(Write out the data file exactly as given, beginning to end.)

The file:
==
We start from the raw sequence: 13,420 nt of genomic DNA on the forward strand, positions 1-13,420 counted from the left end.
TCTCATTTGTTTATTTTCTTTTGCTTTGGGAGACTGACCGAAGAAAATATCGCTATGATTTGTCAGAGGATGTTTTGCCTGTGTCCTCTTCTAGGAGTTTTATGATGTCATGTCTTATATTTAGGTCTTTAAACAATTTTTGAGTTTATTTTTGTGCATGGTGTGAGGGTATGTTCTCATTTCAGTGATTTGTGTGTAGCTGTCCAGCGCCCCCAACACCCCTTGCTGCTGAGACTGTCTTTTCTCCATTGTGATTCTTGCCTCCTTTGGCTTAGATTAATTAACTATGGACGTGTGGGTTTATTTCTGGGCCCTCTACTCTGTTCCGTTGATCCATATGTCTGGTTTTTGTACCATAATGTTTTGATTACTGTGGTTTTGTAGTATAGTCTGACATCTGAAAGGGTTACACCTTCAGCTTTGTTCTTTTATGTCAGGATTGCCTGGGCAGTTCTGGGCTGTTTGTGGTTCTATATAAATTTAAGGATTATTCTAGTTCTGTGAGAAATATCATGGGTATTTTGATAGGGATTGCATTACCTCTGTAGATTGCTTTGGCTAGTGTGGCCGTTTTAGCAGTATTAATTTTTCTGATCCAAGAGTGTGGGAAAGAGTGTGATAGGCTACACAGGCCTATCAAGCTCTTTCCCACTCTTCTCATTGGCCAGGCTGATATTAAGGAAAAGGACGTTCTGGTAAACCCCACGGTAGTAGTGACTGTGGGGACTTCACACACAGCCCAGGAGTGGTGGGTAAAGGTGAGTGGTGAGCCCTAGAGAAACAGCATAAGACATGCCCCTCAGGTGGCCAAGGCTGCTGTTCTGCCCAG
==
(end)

We start from the raw sequence: 13,420 nt of genomic DNA on the forward strand, positions 1-13,420 counted from the left end.
TCTCATTTGTTTATTTTCTTTTGCTTTGGGAGACTGACCGAAGAAAATATCGCTATGATTTGTCAGAGGATGTTTTGCCTGTGTCCTCTTCTAGGAGTTTTATGATGTCATGTCTTATATTTAGGTCTTTAAACAATTTTTGAGTTTATTTTTGTGCATGGTGTGAGGGTATGTTCTCATTTCAGTGATTTGTGTGTAGCTGTCCAGCGCCCCCAACACCCCTTGCTGCTGAGACTGTCTTTTCTCCATTGTGATTCTTGCCTCCTTTGGCTTAGATTAATTAACTATGGACGTGTGGGTTTATTTCTGGGCCCTCTACTCTGTTCCGTTGATCCATATGTCTGGTTTTTGTACCATAATGTTTTGATTACTGTGGTTTTGTAGTATAGTCTGACATCTGAAAGGGTTACACCTTCAGCTTTGTTCTTTTATGTCAGGATTGCCTGGGCAGTTCTGGGCTGTTTGTGGTTCTATATAAATTTAAGGATTATTCTAGTTCTGTGAGAAATATCATGGGTATTTTGATAGGGATTGCATTACCTCTGTAGATTGCTTTGGCTAGTGTGGCCGTTTTAGCAGTATTAATTTTTCTGATCCAAGAGTGTGGGAAAGAGTGTGATAGGCTACACAGGCCTATCAAGCTCTTTCCCACTCTTCTCATTGGCCAGGCTGATATTAAGGAAAAGGACGTTCTGGTAAACCCCACGGTAGTAGTGACTGTGGGGACTTCACACACAGCCCAGGAGTGGTGGGTAAAGGTGAGTGGTGAGCCCTAGAGAAACAGCATAAGACATGCCCCTCAGGTGGCCAAGGCTGCTGTTCTGCCCAG